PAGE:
printf("Variable1||Variable2 = %d\n\n", a||b);
printf("!Variable1 = %d\n", !a);
printf("!Variable2 = %d\n", !b);
return 0;
}
``````

Output:

``````Variable1&&Variable2 = 1

Variable1||Variable2 = 1

!Variable1 = 0
!Variable2 = 0
``````

Boolean Arrays in C

A Boolean array is a data structure used in C programming that store Boolean values. Boolean values are the values that can either be true or false. Boolean arrays are often used in C programming to store multiple Boolean values in a single variable. Boolean arrays can have any number of elements, and each component can hold a true or false value. Boolean arrays can store data used to sets or make decisions in programming logic. Boolean arrays are a powerful C programming tool used to create efficient applications. Let us understand through an example.

The program given below is for finding the odd/even numbers from the given array, for which I statically assigned the values to the array with the help of the Boolean array. In the following program, true is an even number, and false is an odd number.

Example:

``````#include <stdio.h>
#include <stdbool.h>  // For using the Boolean data type.
int main( )
{
int a[] = {5,3,9,8,7};   //integer array
const int aSize = sizeof(a)/sizeof(a[0]);    //calculate array size
// Declaration of Boolean array.
//Denotes even and odd number of array //
bool bool_a[aSize]

// Boolean array initialization.
int j;
for (j= 0; j < aSize; ++j)
{
if ((a[j]%2) == 0)
{
//even number
bool_a[j] = true;
}
else
{
//odd number
bool_a[j] = false;
}
}
// Printing Values of Boolean array.
for (j= 0; j < aSize; ++j)
{
printf("a[%d]=%d\n",j,bool_a[j]);
}
return 0;
}
``````

Output:

``````a[0]=0
a[1]=0
a[2]=0
a[3]=1
a[4]=0
``````

Time complexity of Booleans in C

The time complexity of Boolean values in C depends on how they are used in a program. In general, the time complexity of a Boolean value is constant, meaning it does not depend on the size of the input. This is because a Boolean value is a single bit of information that can only be either true or false, and accessing or manipulating it takes a constant amount of time.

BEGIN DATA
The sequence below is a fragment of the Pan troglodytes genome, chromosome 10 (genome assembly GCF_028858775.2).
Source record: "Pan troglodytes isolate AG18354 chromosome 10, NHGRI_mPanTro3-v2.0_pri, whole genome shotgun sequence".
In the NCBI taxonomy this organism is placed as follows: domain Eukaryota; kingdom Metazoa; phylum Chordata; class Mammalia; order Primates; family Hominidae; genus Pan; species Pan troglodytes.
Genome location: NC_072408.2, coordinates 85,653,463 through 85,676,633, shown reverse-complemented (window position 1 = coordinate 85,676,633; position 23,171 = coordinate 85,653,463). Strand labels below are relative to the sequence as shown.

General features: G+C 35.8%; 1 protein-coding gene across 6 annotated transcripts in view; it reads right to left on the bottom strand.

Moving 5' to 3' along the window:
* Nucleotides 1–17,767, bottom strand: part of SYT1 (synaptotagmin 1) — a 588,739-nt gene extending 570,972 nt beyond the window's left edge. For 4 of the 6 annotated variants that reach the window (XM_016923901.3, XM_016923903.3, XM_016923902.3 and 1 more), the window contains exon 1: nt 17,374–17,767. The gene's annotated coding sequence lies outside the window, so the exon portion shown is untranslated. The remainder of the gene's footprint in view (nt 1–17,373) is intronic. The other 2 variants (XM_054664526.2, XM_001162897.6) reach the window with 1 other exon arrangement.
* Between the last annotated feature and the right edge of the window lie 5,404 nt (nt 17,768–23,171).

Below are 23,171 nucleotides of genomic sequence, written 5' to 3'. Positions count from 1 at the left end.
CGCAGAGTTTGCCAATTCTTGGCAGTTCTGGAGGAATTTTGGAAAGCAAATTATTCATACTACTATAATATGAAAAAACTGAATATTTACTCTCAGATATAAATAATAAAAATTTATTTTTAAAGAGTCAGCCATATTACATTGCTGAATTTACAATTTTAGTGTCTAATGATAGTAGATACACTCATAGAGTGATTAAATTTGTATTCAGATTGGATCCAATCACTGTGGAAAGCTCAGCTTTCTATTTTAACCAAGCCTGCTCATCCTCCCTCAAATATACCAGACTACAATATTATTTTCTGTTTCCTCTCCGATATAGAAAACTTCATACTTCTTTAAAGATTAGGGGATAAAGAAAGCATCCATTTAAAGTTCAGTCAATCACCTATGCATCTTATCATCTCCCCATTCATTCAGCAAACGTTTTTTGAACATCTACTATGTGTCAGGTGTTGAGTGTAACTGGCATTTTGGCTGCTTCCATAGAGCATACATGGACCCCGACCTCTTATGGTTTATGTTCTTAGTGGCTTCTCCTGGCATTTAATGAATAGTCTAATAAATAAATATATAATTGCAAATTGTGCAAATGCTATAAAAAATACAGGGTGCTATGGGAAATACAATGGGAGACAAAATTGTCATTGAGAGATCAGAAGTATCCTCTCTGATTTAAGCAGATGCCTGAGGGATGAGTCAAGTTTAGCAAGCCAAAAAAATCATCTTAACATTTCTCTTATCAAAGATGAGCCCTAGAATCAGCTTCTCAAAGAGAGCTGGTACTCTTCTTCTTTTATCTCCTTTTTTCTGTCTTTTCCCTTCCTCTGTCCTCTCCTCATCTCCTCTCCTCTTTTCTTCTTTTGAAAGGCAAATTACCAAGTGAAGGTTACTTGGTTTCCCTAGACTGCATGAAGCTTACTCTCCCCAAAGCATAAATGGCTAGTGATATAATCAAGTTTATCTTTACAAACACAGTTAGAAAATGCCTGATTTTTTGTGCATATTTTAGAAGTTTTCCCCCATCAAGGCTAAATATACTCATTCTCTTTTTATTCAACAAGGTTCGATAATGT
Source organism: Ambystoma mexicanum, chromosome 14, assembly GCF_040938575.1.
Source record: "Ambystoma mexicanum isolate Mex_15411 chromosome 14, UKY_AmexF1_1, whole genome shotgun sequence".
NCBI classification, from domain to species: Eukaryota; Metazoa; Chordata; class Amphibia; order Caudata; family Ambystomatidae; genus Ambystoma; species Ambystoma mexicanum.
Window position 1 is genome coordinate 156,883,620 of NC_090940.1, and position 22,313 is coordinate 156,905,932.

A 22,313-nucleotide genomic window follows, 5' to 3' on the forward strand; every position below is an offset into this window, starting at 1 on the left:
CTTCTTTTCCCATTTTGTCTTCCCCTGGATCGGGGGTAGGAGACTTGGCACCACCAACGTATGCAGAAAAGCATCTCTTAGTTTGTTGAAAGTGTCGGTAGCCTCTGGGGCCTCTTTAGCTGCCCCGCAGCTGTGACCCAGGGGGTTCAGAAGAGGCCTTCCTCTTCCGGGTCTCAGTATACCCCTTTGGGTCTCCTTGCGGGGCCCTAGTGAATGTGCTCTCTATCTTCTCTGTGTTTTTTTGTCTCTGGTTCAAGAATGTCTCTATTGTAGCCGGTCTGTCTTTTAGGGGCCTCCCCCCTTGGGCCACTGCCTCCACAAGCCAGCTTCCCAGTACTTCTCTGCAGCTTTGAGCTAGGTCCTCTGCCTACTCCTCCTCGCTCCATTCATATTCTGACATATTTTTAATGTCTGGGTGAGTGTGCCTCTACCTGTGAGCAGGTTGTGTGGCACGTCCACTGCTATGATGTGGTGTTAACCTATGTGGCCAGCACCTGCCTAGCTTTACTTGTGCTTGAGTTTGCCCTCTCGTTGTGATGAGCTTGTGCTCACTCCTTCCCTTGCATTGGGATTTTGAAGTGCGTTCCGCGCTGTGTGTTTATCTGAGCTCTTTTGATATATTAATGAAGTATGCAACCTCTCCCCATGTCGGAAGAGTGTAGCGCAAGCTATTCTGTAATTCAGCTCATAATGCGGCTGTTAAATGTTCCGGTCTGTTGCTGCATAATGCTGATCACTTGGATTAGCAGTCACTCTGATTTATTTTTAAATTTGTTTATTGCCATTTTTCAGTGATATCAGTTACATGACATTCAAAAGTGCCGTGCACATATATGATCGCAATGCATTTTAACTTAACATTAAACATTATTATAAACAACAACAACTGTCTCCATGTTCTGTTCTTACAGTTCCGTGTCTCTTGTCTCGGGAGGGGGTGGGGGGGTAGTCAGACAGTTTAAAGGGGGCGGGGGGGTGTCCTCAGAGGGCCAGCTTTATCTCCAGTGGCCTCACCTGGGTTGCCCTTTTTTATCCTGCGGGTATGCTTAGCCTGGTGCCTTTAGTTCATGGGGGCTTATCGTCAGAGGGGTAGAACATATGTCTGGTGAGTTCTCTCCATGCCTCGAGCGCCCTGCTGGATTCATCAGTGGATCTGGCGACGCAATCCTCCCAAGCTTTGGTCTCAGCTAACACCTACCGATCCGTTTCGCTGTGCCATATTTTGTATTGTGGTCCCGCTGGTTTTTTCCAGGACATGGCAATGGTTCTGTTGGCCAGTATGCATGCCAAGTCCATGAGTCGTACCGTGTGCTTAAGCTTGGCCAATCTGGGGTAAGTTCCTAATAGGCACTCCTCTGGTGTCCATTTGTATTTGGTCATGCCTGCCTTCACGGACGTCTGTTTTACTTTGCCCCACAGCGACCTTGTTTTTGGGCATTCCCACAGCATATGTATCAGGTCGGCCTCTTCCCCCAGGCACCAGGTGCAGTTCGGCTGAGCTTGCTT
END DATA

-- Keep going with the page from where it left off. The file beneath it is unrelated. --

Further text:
However, the time complexity of an operation that uses a Boolean value may not be constant.

In the above C program, the time complexity of the Boolean value is_even is constant, but the time complexity of the operation that uses it (the if-else statement) is not. The time complexity of the if-else statement depends on the time complexity of the Boolean expression (num % 2 == 0), which is used to determine the value of is_even.

In this case, the time complexity of the Boolean expression is constant because the modulo operator (%) has a constant time complexity. However, if the Boolean expression contained an operation with a higher time complexity, such as a loop or a recursive function, the time complexity of the if-else statement would also increase.

In conclusion, the time complexity of Boolean values in C is constant, but the time complexity of operations that use Boolean values may not be constant and may depend on the time complexity of the Boolean expressions they contain.

Space Complexity of Booleans in C

The space complexity of Boolean values in C is constant and does not depend on the size of the input. A Boolean value is a single bit of information that can only be either true or false, and it takes up a fixed amount of memory regardless of the size of the input. In C, Boolean values are represented by the _Bool type, which is a one-byte data type. This means that a Boolean value takes up 1 byte of memory, which is equivalent to 8 bit. The space complexity of Boolean values in C is constant and does not depend on the size of the input. However, the space complexity of operations that use Boolean values may not be constant and may depend on the space complexity of the code blocks they contain and any variables or data structures they use.